Definitions for stalwartˈstɔl wərt

This page provides all possible meanings and translations of the word stalwart

Random House Webster's College Dictionary

stal•wartˈstɔl wərt(adj.)

  1. strongly and stoutly built; sturdy and robust.

  2. strong and brave; valiant.

  3. firm; steadfast.

  4. (n.)a physically stalwart person.

  5. a steadfast partisan:

    party stalwarts.

    Category: Government

Origin of stalwart:

1325–75; ME stalwurthe, OE stǣlwirthe serviceable

stal′wart•ness(n.)

Princeton's WordNet

  1. loyalist, stalwart(adj)

    a person who is loyal to their allegiance (especially in times of revolt)

  2. hardy, stalwart, stout, sturdy(adj)

    having rugged physical strength; inured to fatigue or hardships

    "hardy explorers of northern Canada"; "proud of her tall stalwart son"; "stout seamen"; "sturdy young athletes"

  3. stalwart, stout(adj)

    dependable

    "the stalwart citizens at Lexington"; "a stalwart supporter of the UN"; "stout hearts"

  4. stalwart, stouthearted(adj)

    used especially of persons

    "a stalwart knight"; "a stouthearted fellow who had an active career in the army"

Wiktionary

  1. stalwart(Noun)

    one who has a strong build

  2. stalwart(Noun)

    one who firmly supports a cause

  3. stalwart(Adjective)

    Firmly built.

  4. stalwart(Adjective)

    Courageous.

  5. Origin: From stalwart (= English stalworth). From Middle English stalwurthe, from Old English stǣlwierþe (“capable of standing in good stead, serviceable”), from stǣl (“fixed position, station”) + -wierþe (“-able”). Compare staddle, worth; see also stalwart. More at stalworth.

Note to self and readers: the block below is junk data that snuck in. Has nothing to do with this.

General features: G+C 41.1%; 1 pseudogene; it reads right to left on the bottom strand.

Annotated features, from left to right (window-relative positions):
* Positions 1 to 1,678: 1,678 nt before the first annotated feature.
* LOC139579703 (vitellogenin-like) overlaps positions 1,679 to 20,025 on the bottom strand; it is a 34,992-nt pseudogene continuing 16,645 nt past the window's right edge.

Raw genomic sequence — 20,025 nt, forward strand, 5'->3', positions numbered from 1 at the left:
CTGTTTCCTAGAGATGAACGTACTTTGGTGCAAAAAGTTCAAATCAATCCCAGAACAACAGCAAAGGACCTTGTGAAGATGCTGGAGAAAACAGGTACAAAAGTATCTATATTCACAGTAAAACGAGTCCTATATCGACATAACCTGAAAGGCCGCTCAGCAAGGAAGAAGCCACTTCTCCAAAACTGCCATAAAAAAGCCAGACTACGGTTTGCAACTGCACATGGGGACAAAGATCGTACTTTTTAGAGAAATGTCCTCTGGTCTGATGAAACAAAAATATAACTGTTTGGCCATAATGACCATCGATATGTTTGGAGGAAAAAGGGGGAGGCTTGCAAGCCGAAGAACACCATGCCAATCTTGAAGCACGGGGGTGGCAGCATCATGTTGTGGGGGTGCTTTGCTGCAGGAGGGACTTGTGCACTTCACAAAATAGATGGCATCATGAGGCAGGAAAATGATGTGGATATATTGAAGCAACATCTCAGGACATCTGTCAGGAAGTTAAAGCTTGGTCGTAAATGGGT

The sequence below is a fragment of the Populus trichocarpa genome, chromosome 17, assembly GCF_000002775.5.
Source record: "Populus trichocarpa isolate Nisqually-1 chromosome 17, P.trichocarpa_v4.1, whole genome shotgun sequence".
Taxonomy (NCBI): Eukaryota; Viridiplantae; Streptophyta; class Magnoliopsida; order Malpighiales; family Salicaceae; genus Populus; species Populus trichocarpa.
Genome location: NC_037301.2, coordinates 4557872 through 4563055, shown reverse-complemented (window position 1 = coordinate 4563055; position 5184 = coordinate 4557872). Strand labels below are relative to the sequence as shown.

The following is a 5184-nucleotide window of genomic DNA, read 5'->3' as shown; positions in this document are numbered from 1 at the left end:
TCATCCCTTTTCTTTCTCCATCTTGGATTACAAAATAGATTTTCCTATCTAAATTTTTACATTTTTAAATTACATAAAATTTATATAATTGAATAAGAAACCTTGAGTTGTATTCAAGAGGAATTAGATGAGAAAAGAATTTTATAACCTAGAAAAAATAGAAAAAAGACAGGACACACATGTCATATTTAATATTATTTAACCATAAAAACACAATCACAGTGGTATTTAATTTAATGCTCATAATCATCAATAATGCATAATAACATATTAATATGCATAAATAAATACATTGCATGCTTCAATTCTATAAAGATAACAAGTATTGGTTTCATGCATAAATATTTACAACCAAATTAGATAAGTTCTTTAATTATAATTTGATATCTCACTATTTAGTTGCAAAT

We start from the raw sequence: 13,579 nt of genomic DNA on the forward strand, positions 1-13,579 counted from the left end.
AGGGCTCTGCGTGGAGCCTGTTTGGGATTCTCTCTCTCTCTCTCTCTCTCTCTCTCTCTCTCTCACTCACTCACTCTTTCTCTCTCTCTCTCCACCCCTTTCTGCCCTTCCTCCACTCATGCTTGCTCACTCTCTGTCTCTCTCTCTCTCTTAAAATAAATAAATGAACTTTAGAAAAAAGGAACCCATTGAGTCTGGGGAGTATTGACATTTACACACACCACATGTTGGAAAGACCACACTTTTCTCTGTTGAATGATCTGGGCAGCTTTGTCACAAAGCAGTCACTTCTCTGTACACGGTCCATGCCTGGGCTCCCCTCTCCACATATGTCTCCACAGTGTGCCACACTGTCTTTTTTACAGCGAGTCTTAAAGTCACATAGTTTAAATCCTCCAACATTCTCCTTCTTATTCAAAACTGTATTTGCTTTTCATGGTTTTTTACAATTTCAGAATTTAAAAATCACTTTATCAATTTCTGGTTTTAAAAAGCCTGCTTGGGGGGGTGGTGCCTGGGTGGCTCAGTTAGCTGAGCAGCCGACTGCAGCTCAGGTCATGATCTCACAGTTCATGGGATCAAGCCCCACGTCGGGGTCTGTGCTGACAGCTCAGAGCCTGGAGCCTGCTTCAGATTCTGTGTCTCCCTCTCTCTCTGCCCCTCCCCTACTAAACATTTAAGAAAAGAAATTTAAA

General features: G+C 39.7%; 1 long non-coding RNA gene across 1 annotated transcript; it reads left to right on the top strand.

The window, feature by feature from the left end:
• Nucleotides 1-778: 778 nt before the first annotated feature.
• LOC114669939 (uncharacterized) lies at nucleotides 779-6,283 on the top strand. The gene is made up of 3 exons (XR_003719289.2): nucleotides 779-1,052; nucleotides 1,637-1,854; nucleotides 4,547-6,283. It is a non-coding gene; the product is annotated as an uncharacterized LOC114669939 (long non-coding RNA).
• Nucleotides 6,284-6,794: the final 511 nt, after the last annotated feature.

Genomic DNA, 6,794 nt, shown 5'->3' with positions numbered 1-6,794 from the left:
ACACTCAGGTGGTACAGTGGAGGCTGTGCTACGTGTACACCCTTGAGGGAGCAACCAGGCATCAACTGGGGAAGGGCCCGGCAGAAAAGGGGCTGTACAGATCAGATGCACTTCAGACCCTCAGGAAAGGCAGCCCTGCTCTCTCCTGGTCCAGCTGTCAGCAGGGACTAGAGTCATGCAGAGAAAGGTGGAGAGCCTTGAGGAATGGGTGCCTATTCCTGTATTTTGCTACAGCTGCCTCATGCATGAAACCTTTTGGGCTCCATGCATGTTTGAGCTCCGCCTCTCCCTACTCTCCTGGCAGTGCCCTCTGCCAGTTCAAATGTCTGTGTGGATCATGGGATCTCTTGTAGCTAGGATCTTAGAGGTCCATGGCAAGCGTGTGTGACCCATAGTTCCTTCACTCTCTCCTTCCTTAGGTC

Webster Dictionary

  1. Stalwart(adj)

    alt. of Stalworth

Freebase

  1. Stalwart

    The "Stalwarts" were a faction of the United States Republican Party toward the end of the 19th century. Led by U.S. Senator Roscoe Conkling—also known as "Lord Roscoe"—Stalwarts were sometimes called Conklingites. Other notable Stalwarts include Chester A. Arthur and Thomas C. Platt, who were in favor of Ulysses S. Grant, the eighteenth President of the United States, running for a third term. They were the "traditional" Republicans who opposed Rutherford B. Hayes' civil service reform. They were pitted against the "Half-Breeds" for control of the Republican Party. The only real issue between Stalwarts and Half-Breeds was patronage. The Half-Breeds worked to get civil service reform, and finally created the Pendleton Civil Service Reform Act. Stalwarts favored traditional machine politics. During the Republican national convention in 1880, the Half-Breeds advocated the candidacy of James Blaine of Maine for President. A stalemate ensued between Half-Breeds and Stalwarts, and a compromise was struck by the Half-Breeds and supporters of John Sherman to nominate James Garfield, with Chester Arthur, former Collector for the Port of New York, as his running mate to satisfy the Stalwarts and ensure their support for the general election.

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